Supporting the environment

Supporting the environment

March 14, 2019


[City council declare's climate emergency]
Following Kingston city council's declaration of a climate emergency Queen's students Teeghan Niblett-Wilson, Grace Leyden, Mia Berloni, Councillor Robert Kiley, Julia Weder, Sabrina Weber, and Professor Diane Orihel take a moment with Trillium District Councillor Robert Kiley, who forwarded the motion. (Supplied Photo)

Kingston recently became the first municipality in Ontario to declare a climate emergency and a group of Queen’s students helped provide some last-minute momentum for the landmark motion.

During its March 6 meeting, city council voted unanimously in support of the motion that was put forward by Trillium District Councillor and Queen’s alumnus Robert Kiley (Ed’12, MPA’13)

At the meeting a delegation comprised of five students from Diane Orihel’s (Biology, Environmental Studies) fourth-year course ENSC 480 (Communication in Environmental Science) made a presentation  in support of the motion, speaking to the three pillars of sustainability – economic, environmental, and social.

At the end of their presentation the group was asked a question: Why should the individual councillors and the City of Kingston care about their impact when there are other cities contributing so much more to the environmental problem?

For Sabrina Weber (Artsci’19), highlighted the biggest barrier to addressing environmental issues.

“This is the exact mentality that we need to combat in our current society. The belief that individual action is insufficient and will be insignificant is arguably the largest contributor to environmental concerns. If everyone passes off the blame and does not take responsibility for environmental issues at hand, then there is no accountability, and improvements will not be made,” she says. “The City of Kingston made a brave decision, to admit our wrongs, and make movements to become more accountable for our actions. To make policy decisions through a climate change frame of mind, and to make climate change mitigation an urgent priority.”

Shortly after the Queen’s group’s presentation, a vote was held. It was unanimous – all 13 members of city council voted to declare a climate emergency.

For Dr. Orihel it was an important moment not only because Kingston set a precedent for other Ontario municipalities to follow regarding climate issues but also because the students provided valuable information that led to the unanimous vote.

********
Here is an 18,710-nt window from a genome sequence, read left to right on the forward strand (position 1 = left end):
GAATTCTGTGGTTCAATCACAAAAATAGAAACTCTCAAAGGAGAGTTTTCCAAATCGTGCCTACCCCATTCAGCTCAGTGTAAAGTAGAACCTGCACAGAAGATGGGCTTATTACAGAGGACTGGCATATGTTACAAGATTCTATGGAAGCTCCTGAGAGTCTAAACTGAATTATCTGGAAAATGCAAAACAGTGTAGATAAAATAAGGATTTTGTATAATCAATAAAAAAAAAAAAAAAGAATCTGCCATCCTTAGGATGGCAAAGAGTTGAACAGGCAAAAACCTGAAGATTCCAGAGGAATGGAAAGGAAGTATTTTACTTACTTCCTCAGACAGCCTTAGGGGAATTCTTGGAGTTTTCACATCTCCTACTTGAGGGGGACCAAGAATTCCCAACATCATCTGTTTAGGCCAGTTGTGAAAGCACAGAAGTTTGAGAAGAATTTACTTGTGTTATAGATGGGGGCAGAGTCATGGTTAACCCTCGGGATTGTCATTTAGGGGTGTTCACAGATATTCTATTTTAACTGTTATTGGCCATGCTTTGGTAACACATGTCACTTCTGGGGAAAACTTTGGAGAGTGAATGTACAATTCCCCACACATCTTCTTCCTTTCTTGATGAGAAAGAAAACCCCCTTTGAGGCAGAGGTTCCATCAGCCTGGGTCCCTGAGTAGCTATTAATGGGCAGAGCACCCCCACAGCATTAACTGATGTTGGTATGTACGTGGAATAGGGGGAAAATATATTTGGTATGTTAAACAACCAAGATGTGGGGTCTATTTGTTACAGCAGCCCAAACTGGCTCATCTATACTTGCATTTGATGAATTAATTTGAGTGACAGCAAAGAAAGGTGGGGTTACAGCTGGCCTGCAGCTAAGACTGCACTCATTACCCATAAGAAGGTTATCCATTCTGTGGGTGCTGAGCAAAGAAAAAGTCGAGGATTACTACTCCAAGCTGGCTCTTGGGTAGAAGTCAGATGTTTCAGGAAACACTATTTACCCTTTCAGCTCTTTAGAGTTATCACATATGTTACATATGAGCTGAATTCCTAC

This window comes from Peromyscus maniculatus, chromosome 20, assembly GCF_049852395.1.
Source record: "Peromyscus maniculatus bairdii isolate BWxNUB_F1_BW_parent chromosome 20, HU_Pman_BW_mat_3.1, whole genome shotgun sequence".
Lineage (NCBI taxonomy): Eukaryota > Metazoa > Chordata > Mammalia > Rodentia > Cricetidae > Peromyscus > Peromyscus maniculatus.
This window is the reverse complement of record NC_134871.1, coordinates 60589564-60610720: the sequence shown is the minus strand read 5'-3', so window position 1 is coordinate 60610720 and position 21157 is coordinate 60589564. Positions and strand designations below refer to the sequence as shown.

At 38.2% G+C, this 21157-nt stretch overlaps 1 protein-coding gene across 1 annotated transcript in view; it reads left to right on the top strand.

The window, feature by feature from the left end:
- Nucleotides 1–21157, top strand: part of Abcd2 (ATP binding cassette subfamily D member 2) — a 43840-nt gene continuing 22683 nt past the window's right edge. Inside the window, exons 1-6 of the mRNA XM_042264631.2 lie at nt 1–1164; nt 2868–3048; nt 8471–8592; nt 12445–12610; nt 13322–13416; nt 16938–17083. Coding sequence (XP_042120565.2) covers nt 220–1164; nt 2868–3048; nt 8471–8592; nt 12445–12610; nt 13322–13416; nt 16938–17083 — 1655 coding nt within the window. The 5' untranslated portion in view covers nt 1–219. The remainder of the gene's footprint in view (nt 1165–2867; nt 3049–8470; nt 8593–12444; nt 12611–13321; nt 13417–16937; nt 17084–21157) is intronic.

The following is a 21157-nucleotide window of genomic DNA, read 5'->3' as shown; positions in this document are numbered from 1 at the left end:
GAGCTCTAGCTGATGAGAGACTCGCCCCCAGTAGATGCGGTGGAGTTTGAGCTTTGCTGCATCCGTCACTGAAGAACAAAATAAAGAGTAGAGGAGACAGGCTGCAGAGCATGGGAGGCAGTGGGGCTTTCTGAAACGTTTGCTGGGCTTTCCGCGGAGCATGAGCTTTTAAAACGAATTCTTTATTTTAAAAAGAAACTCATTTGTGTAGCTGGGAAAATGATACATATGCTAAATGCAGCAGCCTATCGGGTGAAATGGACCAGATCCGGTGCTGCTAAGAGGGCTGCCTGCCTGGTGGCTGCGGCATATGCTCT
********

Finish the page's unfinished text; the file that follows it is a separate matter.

“These five young women did a phenomenal job delivering a powerful delegation to city council: they were courageous, passionate, articulate, and professional. The councillors asked them thoughtful questions and referred to their delegation several times during their discussion of the motion prior to the vote,” Dr. Orihel says. “A number of the city councillors remarked to me that if it had not been for the student’s delegation, the vote would not have been unanimous.”

The focus of the ENSC 480 course is to teach undergraduate students to communicate environmental science to non-expert audiences, such as media, policy makers, and the public. A few weeks before the city council meeting Dr. Orihel invited Kiley to be guest speaker. At that time he informed the class he would be presenting a motion to council to declare a climate emergency. Not surprisingly, there was great interest in seeing the motion get passed and Kiley suggested that the group make a presentation to city council.

Overall, it has been a valuable learning experience for all involved says Mia Berloni (Artsci’19). While five students were in the presenting group, all 18 students in the class were involved in brainstorming and conducting research.

“The reaction to the delegation’s involvement and presentation has been extremely positive. Dr. Orihel has been instrumental in facilitating this positive experience,” Berloni says. “Through encouraging and facilitating class participation in this amazing experiential learning opportunity she has allowed us all to grow not only as communicators but as advocates. I did not expect that our delegation would help result in a unanimous vote in favor of a climate emergency. This experience has helped show me that advocacy and effective communication can have an impact on decision makers.”

Arts and Science